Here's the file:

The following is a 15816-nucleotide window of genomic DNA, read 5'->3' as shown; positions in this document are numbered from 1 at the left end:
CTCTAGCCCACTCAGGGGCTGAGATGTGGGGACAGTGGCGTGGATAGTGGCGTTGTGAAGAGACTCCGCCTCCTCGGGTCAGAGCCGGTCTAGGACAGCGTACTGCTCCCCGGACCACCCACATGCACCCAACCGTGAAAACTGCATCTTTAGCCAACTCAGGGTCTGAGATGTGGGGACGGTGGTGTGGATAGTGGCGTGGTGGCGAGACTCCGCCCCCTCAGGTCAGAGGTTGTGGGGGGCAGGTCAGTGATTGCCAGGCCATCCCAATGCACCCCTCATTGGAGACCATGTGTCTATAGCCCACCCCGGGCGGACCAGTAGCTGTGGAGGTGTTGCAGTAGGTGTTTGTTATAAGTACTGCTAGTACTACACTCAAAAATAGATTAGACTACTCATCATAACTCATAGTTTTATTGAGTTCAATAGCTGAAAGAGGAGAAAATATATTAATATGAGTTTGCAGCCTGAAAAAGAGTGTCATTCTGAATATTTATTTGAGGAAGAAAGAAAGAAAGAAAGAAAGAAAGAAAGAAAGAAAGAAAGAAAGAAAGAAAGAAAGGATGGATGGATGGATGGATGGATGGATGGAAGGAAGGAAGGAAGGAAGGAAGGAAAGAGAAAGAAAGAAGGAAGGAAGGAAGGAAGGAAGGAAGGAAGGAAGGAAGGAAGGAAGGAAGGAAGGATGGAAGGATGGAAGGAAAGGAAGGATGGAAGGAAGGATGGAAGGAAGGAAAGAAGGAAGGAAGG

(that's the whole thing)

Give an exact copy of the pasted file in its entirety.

The following is a 15816-nucleotide window of genomic DNA, read 5'->3' as shown; positions in this document are numbered from 1 at the left end:
CTCTAGCCCACTCAGGGGCTGAGATGTGGGGACAGTGGCGTGGATAGTGGCGTTGTGAAGAGACTCCGCCTCCTCGGGTCAGAGCCGGTCTAGGACAGCGTACTGCTCCCCGGACCACCCACATGCACCCAACCGTGAAAACTGCATCTTTAGCCAACTCAGGGTCTGAGATGTGGGGACGGTGGTGTGGATAGTGGCGTGGTGGCGAGACTCCGCCCCCTCAGGTCAGAGGTTGTGGGGGGCAGGTCAGTGATTGCCAGGCCATCCCAATGCACCCCTCATTGGAGACCATGTGTCTATAGCCCACCCCGGGCGGACCAGTAGCTGTGGAGGTGTTGCAGTAGGTGTTTGTTATAAGTACTGCTAGTACTACACTCAAAAATAGATTAGACTACTCATCATAACTCATAGTTTTATTGAGTTCAATAGCTGAAAGAGGAGAAAATATATTAATATGAGTTTGCAGCCTGAAAAAGAGTGTCATTCTGAATATTTATTTGAGGAAGAAAGAAAGAAAGAAAGAAAGAAAGAAAGAAAGAAAGAAAGAAAGAAAGAAAGAAAGGATGGATGGATGGATGGATGGATGGATGGAAGGAAGGAAGGAAGGAAGGAAGGAAAGAGAAAGAAAGAAGGAAGGAAGGAAGGAAGGAAGGAAGGAAGGAAGGAAGGAAGGAAGGAAGGAAGGATGGAAGGATGGAAGGAAAGGAAGGATGGAAGGAAGGATGGAAGGAAGGAAAGAAGGAAGGAAGG